Blockchain bridge Wormhole publicly offered $10 million as a "white hat" bounty to threat actors in exchange for the return of more than $300 million stolen from them last week.
Wormhole's post follows the cyber attack suffered last Wednesday, during which threat actors apparently exploited a vulnerability allowing them to mint 120,000 wrapped Ethereum (approximately $320 million at the time), a token used to convert Ethereum into other cryptocurrencies. The attackers then converted 93,750 of it into Ethereum and transferred it to another wallet.
Wormhole, which is a blockchain bridge that allows the exchange of select cryptocurrencies across independent blockchains, published its own findings Friday via an "Incident Report" on Medium.
Most notably, Wormhole reaffirmed its "white hat" $10 million offer to threat actors in exchange for the safe return of stolen funds. In the same paragraph, the platform offered $10 million for information leading to the arrest of the threat actors.
"A $10,000,000 reward is offered for any information leading to the arrest and conviction of those responsible for the hack of Wormhole on February 2, 2022, or the recovery of the stolen assets," the post read. "The $10,000,000 white hat offer remains open for the timely return of the funds. You can reach out to [email protected]."
A $10,000,000 bug bounty for exploit details and a whitehat agreement is offered to the hackers in exchange for returning all funds. You can reach out to [email protected]— Wormhole (@wormholecrypto) February 4, 2022
SearchSecurity asked Wormhole for more details, but the platform did not respond.
The stolen 120,000 wrapped Ethereum were replaced by Jump Crypto. Jump Crypto is part of Jump Trading, a trading firm that acquired Wormhole's developer Certus One last year. In a Feb. 3 tweet, the firm said, "[Jump Crypto] believes in a multichain future and that [Wormhole] is essential infrastructure. That's why we replaced 120k ETH to make community members whole and support Wormhole now as it continues to develop."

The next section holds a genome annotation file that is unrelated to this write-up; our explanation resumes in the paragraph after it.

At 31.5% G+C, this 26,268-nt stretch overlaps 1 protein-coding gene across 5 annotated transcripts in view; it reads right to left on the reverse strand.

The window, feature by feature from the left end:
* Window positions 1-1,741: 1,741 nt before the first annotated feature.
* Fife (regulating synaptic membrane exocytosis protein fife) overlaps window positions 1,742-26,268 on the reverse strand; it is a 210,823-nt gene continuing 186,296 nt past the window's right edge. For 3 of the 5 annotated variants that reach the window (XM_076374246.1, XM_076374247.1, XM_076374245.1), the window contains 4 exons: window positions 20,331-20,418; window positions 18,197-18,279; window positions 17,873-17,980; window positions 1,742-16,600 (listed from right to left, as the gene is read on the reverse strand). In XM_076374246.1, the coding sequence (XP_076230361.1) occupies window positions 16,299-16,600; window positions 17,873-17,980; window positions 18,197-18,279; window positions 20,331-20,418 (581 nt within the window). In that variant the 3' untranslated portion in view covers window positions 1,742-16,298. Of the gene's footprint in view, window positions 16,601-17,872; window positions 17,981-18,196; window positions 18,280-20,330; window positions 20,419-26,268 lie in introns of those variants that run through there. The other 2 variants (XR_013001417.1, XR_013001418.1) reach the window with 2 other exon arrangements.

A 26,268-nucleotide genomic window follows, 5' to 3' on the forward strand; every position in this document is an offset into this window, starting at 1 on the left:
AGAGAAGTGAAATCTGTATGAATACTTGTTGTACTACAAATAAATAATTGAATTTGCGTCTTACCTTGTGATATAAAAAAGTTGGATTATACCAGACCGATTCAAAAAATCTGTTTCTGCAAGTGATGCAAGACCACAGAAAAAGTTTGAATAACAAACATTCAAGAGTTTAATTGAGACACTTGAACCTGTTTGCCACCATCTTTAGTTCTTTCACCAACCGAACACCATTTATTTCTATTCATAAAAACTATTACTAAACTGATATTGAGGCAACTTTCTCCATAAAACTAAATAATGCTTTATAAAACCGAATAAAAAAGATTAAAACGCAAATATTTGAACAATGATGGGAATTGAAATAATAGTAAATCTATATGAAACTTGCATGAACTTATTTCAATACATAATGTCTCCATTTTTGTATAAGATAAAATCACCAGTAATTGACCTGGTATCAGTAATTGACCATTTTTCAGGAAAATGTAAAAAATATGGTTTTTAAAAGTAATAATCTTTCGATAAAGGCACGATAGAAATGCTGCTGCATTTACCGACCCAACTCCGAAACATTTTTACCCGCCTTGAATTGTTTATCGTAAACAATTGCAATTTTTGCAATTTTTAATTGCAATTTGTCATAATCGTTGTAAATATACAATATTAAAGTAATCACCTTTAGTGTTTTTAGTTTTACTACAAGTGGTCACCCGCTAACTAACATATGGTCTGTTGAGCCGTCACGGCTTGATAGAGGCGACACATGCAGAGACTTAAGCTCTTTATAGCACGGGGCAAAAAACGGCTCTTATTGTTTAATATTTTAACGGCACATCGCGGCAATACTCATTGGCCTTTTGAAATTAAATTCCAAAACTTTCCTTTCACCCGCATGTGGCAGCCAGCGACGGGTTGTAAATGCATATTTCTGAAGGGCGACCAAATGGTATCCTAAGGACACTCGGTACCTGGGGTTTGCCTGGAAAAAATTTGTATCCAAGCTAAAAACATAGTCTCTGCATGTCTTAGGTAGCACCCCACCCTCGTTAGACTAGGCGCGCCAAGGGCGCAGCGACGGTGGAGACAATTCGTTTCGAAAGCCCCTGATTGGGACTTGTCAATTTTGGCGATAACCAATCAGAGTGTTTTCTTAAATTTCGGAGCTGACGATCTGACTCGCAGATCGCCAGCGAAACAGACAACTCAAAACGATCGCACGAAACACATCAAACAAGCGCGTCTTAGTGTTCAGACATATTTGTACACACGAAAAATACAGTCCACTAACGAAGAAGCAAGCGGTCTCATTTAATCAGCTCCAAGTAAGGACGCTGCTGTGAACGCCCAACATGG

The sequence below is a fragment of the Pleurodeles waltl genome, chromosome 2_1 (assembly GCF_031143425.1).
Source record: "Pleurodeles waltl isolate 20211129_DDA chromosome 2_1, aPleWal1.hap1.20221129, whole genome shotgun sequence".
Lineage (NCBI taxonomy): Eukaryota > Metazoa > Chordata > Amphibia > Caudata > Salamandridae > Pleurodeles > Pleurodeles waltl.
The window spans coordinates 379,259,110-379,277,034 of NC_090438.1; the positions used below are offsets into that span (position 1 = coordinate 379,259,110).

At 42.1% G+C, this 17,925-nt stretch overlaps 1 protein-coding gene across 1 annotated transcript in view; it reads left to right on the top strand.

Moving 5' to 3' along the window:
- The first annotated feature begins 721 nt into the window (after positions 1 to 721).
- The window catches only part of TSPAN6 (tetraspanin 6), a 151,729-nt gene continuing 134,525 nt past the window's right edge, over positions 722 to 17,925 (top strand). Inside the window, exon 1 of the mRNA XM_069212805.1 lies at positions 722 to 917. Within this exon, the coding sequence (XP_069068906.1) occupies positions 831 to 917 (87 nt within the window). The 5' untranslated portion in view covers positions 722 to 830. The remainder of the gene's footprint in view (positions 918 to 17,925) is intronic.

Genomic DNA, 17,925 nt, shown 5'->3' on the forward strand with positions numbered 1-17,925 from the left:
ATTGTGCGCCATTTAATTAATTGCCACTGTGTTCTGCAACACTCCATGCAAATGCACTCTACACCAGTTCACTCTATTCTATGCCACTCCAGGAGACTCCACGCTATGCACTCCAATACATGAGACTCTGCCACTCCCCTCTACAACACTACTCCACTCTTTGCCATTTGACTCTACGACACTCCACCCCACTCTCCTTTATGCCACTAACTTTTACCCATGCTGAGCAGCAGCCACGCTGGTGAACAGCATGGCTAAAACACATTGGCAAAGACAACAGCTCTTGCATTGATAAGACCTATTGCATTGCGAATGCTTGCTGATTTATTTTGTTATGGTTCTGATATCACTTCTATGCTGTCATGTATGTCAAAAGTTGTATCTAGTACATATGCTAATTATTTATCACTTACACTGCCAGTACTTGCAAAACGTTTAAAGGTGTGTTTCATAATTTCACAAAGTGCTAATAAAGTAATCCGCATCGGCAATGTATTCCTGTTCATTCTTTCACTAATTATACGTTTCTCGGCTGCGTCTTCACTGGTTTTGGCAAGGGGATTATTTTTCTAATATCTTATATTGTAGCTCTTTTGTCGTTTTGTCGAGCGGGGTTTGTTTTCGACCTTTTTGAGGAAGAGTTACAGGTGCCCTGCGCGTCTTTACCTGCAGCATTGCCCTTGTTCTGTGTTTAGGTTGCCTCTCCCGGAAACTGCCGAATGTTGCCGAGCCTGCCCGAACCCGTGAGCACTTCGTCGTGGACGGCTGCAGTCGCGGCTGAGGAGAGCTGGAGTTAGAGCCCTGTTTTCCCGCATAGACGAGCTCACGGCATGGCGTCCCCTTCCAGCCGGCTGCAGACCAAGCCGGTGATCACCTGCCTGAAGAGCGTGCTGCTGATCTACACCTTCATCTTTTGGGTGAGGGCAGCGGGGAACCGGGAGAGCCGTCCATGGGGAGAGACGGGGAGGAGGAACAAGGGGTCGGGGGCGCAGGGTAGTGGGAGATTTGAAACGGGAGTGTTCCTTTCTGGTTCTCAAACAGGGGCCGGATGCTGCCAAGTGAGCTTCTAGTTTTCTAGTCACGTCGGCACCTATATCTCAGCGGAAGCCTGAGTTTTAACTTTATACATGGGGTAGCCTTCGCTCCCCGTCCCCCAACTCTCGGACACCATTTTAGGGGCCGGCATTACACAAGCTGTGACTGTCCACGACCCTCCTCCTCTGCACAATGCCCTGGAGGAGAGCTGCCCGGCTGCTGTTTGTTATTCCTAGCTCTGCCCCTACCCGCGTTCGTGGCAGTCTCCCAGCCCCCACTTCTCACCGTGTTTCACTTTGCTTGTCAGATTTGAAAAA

Wormhole's post includes a detailed, 16-hour timeline of how the incident occurred, substantial vulnerability details and future plans.
The bug at the center was a "signature verification" vulnerability that "allowed the attacker to forge a message from the Guardians to mint Wormhole-wrapped Ether."
"An attacker could craft an account and populate it with data to make it look like the instruction sysvar account. This fake instruction sysvar could then be passed to Wormhole's verify_signatures function to fool it into thinking that the signatures had been successfully verified," the post read. "Any arbitrary Wormhole message with Solana as the destination chain could be signed by an attacker, including messages to mint wrapped Wormhole tokens on Solana."
As for future plans, Wormhole said it had multiple ongoing audits scheduled for 2022, including one from managed security service provider Kudelski that began last month. The platform's security roadmap included three bullet points: "accounting mechanism to isolate risks to individual chains," "dynamic risk management" and "ongoing monitoring and early detection of incidents."
The Wormhole community is also working on a formal bug bounty program for the bridge on Immunefi, which will feature a maximum bounty of $3.5 million, "believed to be the highest in the industry."
Alexander Culafi is a writer, journalist and podcaster based in Boston.